Of course there was a major change at Callaghan Park in 1984 when on 15 September the grass track was used for the first time. It replaced the old sandy loam/dirt track that often proved the downfall of visiting horses and jockeys.
I still have the official racebook from the meeting as well as negatives from the photographs I took.
The RJC chairman in those days was Neville Hewitt, a former County Party MP. He lived to 96 and passed on in 2016. Of course the main road bridge over the Fitzroy River is name after him.
Other names from the 1984 committee included Bob Meldrum, Col Gabel, Lawrie Moller and Darby Godwin.
Glenn Bailey was chief steward. His son Terry later went on to become Australia’s best-known racing steward rising to the top role in Victoria. He later moved to Singapore.
Other stewards in 1984 included Ron Rundle, Nev Latimer; and Colin Truscott who was also the RJC handicapper. Col had previously tried his hand at newspapers for a time and worked with me at the Bulletin.
Bookmakers fielding that day included Ken Farrer, Vince Aspinall, Ted Price and John Day.
The first-ever winner on the new Callaghan Park grass surface was a five-year-old Irish-bred gelding named Le Toll. He was ridden by Lloyd Brazier in the 1300m Country Stakes and beat home Star Burglar (David Rewald) and Bunratty’s Fire (Wally Welburn) in 1 min 20.6 secs.
Other winners that day were Bindari Rose (Peter Rewald), Super Selection (Larry Allen), Mammanist (Kevin Bohl), Drive On James and King Piper (Wally Welburn), and More Nonsene (Mark Unwin).
I should mention several other names from the 1970s which will ring a bell with many readers no doubt.
In 1974 Roy Cameron from Theodore boldly predicted his horse, Payout, would take out the Rocky Cup after a solid win in a lead-up race. Payout didn’t win, but put up a brave effort for third behind Prince Velvet.
Another face from the 1970s was Brian “Bing” Crough, an old-school trainer who turned out his fair share of winners. He had some nice horses such as Burgundy and Space Centre. At one stage, Space Centre had 12 wins from 14 starts.
Picnic In The Park
In lots of ways, covering horse racing taught me much about a craft that I’m still practising almost 50 years on.
That’s mostly because of the helpful and generous people in the racing industry who are always ready to talk about their horses and the industry in general.
Racing has its critics but the overwhelming majority of its participants love their horses and only give them the best care.
Undoubtedly the most dramatic evidence of that for me came in 1985 when Picnic In The Park broke a leg at Callaghan Park when going for his 22nd straight win.
Owner-trainer Malcolm Raabe wept openly and refused to let officials destroy the horse.
It’s not unusual for horses to die from the shock of such an injury, but Malcolm was determined that Picnic would survive.
And survive he did! Picnic In The Park lived to 19 and is fondly remembered by those who followed his record-breaking performances including winning two races on the same programme!
That alone shows just how much horses mean to horse people.
For those who haven’t seen it, there’s a video report of Picnic In The Park’s breakdown.
It’s very challenging to see the horse in shock and trembling from the trauma of his injury, but also inspiring when you know that he survived and thrived to live out his years in comfort at the Raabe family property in Murgon.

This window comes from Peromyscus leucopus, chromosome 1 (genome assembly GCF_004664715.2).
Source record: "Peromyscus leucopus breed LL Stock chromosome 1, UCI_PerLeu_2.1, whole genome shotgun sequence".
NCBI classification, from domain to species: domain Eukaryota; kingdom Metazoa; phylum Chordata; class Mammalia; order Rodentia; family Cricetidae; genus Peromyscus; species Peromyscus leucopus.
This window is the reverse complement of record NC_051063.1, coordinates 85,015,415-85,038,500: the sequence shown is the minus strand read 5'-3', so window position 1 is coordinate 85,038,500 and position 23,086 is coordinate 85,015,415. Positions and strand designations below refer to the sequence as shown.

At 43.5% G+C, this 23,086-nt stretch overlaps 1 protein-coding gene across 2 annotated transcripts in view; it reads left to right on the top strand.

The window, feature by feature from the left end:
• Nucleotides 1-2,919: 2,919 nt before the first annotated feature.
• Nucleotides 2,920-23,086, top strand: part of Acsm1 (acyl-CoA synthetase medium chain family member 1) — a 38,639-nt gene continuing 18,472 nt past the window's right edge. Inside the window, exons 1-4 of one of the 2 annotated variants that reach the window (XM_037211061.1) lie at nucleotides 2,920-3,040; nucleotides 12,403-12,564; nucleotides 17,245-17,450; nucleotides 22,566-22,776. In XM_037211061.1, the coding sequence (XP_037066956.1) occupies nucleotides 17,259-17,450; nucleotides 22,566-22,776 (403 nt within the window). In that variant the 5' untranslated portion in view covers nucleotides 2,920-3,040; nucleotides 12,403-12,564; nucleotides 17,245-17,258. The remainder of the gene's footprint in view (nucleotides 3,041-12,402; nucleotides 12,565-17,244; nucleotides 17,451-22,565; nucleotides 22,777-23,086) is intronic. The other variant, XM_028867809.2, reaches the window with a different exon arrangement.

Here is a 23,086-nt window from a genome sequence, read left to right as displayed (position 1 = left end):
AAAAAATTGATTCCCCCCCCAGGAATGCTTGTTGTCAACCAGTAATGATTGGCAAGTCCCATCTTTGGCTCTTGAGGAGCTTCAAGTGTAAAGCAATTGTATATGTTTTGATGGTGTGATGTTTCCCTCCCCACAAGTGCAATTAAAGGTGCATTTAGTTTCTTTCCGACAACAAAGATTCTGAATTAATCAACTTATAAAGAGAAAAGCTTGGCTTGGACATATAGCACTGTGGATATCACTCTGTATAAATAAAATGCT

In the Callaghan Park mounting yard before Picnic won his 18th race in a row, Theodre trainer Mick Hanlon provided a wonderful piece of theatre and with great humour.
As jockey Bill Cameron was ready to take his seat on Hanlon’s horse Royal Scroll, Mick handed him a kerosene lamp and a cut lunch. “I reckon he’ll need the lamp to find his way home,” Hanlon quipped in acknowledging that his horse was no match for Picnic In The Park.
Royal Scroll ran last.
I submit that it’s moments like this that make racing.
And it’s what makes journalism so enjoyable because you never know what’s going to happen.
I witnessed that little vignette and reported on it.
John Wedmaier had a long association with Callaghan Park both with gallops and harness racing. He was also at the forefront of pushing Central Queensland as a centre for breeding the next generation of thoroughbreds.
We first worked together as journalists at the Bulletin. He trained and drove pacers; helped establish Stewart Park stud with the stallion Bonfield and also hosted a television programme.
Weedy was a one-of-a-kind character whom Central Queenslanders got to know and appreciate over the course of his career.
We last spoke about five years before his passing, mostly about Raiology, one of the pacers in which I had an interest.
He spoke about how he was struggling with injuries after a fall from one of the gallopers he trained at Landsborough north of Brisbane.
Tony McMahon’s tribute to Weedy says pretty much all you need to know about John Norman Wedmaier.
Other jockeys, trainers
In 1949 there was an article in The Morning Bulletin that listed the names of licensed jockeys, trainers, bookmakers and stable employees.
There are various familiar names such as jockeys Len Ashney, Harry Hone, Col Lisle, Norm Unwin, Jack Curran, Norm Fox and George Richardson.
Several of the bookmakers mentioned were still fielding in the 1970s including Ellis Childs, John Gott and Vince Murphy.
Other jockeys from the 1970s I recall include: Russ O’Mara, Norm Fox, John Stephens, Geoff Booth, Gary Evans, Noel Coyne, Len Ryan, Riley Taylor, Bill Barnes, Ian Stenhouse (who partnered the tough bush horse Bororen), Maurice Stafford, Kev Tranberg, David Johnston (who also had a harness racing driver’s licence), Glenda Bell, and Ray Harmsworth to name a few.
Racebook 15 Sep 1984 front cover.
As a part-time job, I operated the official photo-finish camera at Callaghan Park gallops, harness racing and dogs.
I also worked at various other courses including Gladstone and then in Brisbane mostly at the Capalaba dogs as well as at Doomben races, Kilcoy races and Beenleigh dogs.
Here’s a print from 1984 at Callaghan Park. You can read more about that here.